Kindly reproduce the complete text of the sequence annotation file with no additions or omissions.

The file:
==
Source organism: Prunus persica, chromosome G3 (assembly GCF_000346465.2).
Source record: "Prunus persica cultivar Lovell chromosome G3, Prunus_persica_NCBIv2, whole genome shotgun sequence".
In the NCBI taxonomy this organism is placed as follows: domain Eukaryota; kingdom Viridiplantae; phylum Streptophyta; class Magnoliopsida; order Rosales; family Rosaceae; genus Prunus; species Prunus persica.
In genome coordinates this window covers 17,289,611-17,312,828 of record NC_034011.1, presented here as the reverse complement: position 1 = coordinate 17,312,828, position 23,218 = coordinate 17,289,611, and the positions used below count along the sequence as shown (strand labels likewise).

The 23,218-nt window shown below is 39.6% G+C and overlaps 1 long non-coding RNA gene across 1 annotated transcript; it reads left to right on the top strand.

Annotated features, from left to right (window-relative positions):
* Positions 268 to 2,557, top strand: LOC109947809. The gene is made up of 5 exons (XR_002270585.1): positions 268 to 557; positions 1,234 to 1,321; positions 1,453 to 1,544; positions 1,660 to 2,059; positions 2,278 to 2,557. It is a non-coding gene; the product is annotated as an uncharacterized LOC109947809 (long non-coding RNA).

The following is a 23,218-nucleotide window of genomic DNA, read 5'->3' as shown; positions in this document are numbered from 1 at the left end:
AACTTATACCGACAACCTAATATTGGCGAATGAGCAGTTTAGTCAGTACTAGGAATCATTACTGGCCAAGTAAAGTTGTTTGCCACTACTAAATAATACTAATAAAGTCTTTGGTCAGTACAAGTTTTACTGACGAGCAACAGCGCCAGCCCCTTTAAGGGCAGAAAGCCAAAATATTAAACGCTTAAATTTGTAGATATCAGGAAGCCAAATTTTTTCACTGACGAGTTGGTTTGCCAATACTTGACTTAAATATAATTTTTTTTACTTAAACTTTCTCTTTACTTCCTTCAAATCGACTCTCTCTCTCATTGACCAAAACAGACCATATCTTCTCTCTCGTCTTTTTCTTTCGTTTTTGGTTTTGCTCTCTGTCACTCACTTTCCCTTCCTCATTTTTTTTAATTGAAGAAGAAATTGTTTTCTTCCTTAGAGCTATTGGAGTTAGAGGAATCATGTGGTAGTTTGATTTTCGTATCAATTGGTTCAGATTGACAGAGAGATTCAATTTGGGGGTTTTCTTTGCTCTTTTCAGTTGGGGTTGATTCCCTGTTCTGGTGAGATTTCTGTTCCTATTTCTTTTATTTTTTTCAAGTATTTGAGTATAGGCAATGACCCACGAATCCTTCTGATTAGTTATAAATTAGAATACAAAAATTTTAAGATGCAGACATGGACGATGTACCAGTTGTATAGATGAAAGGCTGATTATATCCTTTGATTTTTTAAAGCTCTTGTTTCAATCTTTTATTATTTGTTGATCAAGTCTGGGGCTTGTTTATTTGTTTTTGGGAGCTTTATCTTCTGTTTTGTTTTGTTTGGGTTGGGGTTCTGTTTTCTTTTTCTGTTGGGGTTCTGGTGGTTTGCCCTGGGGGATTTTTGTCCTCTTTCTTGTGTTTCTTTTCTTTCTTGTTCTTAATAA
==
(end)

Source organism: Prunus persica, chromosome G3 (assembly GCF_000346465.2).
Source record: "Prunus persica cultivar Lovell chromosome G3, Prunus_persica_NCBIv2, whole genome shotgun sequence".
In the NCBI taxonomy this organism is placed as follows: domain Eukaryota; kingdom Viridiplantae; phylum Streptophyta; class Magnoliopsida; order Rosales; family Rosaceae; genus Prunus; species Prunus persica.
In genome coordinates this window covers 17,289,611-17,312,828 of record NC_034011.1, presented here as the reverse complement: position 1 = coordinate 17,312,828, position 23,218 = coordinate 17,289,611, and the positions used below count along the sequence as shown (strand labels likewise).

The 23,218-nt window shown below is 39.6% G+C and overlaps 1 long non-coding RNA gene across 1 annotated transcript; it reads left to right on the top strand.

Annotated features, from left to right (window-relative positions):
* Positions 268 to 2,557, top strand: LOC109947809. The gene is made up of 5 exons (XR_002270585.1): positions 268 to 557; positions 1,234 to 1,321; positions 1,453 to 1,544; positions 1,660 to 2,059; positions 2,278 to 2,557. It is a non-coding gene; the product is annotated as an uncharacterized LOC109947809 (long non-coding RNA).

The following is a 23,218-nucleotide window of genomic DNA, read 5'->3' as shown; positions in this document are numbered from 1 at the left end:
AACTTATACCGACAACCTAATATTGGCGAATGAGCAGTTTAGTCAGTACTAGGAATCATTACTGGCCAAGTAAAGTTGTTTGCCACTACTAAATAATACTAATAAAGTCTTTGGTCAGTACAAGTTTTACTGACGAGCAACAGCGCCAGCCCCTTTAAGGGCAGAAAGCCAAAATATTAAACGCTTAAATTTGTAGATATCAGGAAGCCAAATTTTTTCACTGACGAGTTGGTTTGCCAATACTTGACTTAAATATAATTTTTTTTACTTAAACTTTCTCTTTACTTCCTTCAAATCGACTCTCTCTCTCATTGACCAAAACAGACCATATCTTCTCTCTCGTCTTTTTCTTTCGTTTTTGGTTTTGCTCTCTGTCACTCACTTTCCCTTCCTCATTTTTTTTAATTGAAGAAGAAATTGTTTTCTTCCTTAGAGCTATTGGAGTTAGAGGAATCATGTGGTAGTTTGATTTTCGTATCAATTGGTTCAGATTGACAGAGAGATTCAATTTGGGGGTTTTCTTTGCTCTTTTCAGTTGGGGTTGATTCCCTGTTCTGGTGAGATTTCTGTTCCTATTTCTTTTATTTTTTTCAAGTATTTGAGTATAGGCAATGACCCACGAATCCTTCTGATTAGTTATAAATTAGAATACAAAAATTTTAAGATGCAGACATGGACGATGTACCAGTTGTATAGATGAAAGGCTGATTATATCCTTTGATTTTTTAAAGCTCTTGTTTCAATCTTTTATTATTTGTTGATCAAGTCTGGGGCTTGTTTATTTGTTTTTGGGAGCTTTATCTTCTGTTTTGTTTTGTTTGGGTTGGGGTTCTGTTTTCTTTTTCTGTTGGGGTTCTGGTGGTTTGCCCTGGGGGATTTTTGTCCTCTTTCTTGTGTTTCTTTTCTTTCTTGTTCTTAATAA